It’s been a bad week for bacon after the World Health Organization or WHO declared all types of processed meats are carcinogenic. WHO placed processed meat in the same category of cancer risk as asbestos and cigarette smoking. The health agency also said that red meats – such as beef, veal, and pork – could also increase the risk of cancer to some people. Understandably, much confusion (and heartbreak) ensued.
For reference, processed meats are meat products that are sold cured, salted, smoked or preserved in one way or another. Bacon, hot dogs, salami, and pepperoni are just a few types of processed meats. Red meats are fresh animal protein from cattle, pig and sheep. Of the two types of meat products, processed meats are strongly linked to bowel cancer.
According to WHO, a group of 22 scientists reviewed an extensive archive of evidence that link processed foods and red meat consumption to cancer. The scientists concluded that a diet rich in red meat and processed meat increases the risk of colorectal cancer exponentially. The findings were published in The Lancet.
Likely Causes of Cancer
The cooking methods used to process fresh and processed meats can affect their cancer-causing potentials. Meats exposed to direct flame generates cancer-causing compounds. However, the scientists said more research is needed “to reach a conclusion about whether the way meat is cooked affects the risk of cancer.”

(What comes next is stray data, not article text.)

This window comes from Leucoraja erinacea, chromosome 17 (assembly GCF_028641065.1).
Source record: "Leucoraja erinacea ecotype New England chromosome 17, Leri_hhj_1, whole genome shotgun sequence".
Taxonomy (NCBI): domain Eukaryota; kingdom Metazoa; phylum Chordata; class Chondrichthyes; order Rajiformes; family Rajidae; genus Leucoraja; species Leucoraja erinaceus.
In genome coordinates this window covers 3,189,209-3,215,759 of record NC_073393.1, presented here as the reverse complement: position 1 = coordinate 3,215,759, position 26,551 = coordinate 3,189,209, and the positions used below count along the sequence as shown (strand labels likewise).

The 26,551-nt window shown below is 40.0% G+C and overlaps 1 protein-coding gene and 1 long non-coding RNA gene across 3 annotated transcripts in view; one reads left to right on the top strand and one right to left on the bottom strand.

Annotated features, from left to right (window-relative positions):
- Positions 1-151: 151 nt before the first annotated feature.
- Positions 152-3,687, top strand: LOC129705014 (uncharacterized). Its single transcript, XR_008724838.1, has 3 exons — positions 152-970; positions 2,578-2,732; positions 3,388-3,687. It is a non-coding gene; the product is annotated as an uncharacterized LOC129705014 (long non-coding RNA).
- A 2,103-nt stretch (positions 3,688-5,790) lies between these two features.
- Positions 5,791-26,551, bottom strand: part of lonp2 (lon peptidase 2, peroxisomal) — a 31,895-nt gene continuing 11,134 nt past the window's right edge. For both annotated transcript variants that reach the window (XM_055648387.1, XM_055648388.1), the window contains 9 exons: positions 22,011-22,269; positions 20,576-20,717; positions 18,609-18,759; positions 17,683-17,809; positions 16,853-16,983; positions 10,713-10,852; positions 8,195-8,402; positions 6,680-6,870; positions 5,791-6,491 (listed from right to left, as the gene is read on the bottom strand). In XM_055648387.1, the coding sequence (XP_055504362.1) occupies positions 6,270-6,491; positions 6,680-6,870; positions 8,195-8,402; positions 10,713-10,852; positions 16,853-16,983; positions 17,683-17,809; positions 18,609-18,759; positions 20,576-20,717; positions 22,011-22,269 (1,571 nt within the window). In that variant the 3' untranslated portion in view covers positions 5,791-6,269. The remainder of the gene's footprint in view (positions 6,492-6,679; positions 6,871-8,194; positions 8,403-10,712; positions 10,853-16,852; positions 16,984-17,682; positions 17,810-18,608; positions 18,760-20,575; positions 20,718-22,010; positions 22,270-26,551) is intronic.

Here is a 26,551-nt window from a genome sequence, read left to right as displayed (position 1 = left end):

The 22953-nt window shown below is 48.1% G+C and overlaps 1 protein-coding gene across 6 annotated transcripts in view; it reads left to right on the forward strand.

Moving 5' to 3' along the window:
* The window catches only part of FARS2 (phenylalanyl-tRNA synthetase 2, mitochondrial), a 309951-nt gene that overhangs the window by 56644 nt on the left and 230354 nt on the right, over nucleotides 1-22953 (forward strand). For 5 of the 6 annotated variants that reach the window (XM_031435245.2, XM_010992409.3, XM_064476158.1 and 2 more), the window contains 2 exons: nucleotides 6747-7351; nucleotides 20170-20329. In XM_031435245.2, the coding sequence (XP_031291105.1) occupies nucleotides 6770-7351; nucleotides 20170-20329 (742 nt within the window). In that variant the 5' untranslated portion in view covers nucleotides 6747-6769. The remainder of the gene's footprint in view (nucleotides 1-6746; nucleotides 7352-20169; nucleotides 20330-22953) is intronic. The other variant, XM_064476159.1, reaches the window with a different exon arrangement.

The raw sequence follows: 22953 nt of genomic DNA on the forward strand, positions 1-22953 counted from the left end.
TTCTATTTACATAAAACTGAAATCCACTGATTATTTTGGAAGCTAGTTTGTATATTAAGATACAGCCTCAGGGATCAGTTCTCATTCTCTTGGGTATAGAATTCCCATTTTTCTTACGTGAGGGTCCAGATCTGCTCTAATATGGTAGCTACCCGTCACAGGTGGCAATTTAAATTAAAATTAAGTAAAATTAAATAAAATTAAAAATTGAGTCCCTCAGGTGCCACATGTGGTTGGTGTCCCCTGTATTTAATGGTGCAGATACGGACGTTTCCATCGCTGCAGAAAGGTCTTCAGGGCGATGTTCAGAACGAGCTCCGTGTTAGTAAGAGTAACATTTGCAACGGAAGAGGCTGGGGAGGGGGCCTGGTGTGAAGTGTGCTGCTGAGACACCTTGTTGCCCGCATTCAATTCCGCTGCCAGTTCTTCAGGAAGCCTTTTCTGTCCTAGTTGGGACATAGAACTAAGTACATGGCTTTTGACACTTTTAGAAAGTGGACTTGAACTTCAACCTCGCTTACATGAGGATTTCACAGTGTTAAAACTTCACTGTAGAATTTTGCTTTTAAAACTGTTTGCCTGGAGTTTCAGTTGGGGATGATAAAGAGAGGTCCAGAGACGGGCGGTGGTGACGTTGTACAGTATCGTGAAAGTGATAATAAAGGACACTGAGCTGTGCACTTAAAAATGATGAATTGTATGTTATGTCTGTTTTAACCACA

For decades, scientists have been trying to pin down the exact reason why processed meats are cancerous. But the likely cause is the cocktail of chemicals used to preserve the meat. Red and processed meats are not equal in cancer risk. Processed meats are the more dangerous of the two. Processed meats are treated with nitrite preservatives that produce N-nitroso compounds in the gut. N-nitroso are carcinogenic compounds linked to bowel cancer.
One compelling evidence is a scientific analysis by the WCRF in the UK. Researchers found that those who frequently eat processed meat have a 17% higher risk of developing colorectal cancer.
Haem in Red Meat
Red meat contains a chemical called haem. This chemical is part of the red pigment in the blood hemoglobin. When haem is broken down in the gut, it generates N-nitroso compounds too. These cancer-causing chemicals can damage the cells that line the intestines. When this happens, the other cells in the bowel replicate themselves to repair the damaged tissues. The “extra replication” of bowel cells increases the risk of cell mutation. This will trigger the generation of malignant cells, which inevitably leads to intestinal cancers.
How to Reduce Cancer Risk
WHO’s latest conclusion regarding the cancer risk of processed and red meats does not mean you should stop eating these products for good. Just cut back your consumption of red and processed meats to reduce your risk of cancer. For instance, if you consume more than 90 grams (cooked weight) of red or processed meat in a day, cut it down to 70 grams or less. It helps if you increase your intake of fiber-rich foods, fruits and vegetables to reduce cancer risk.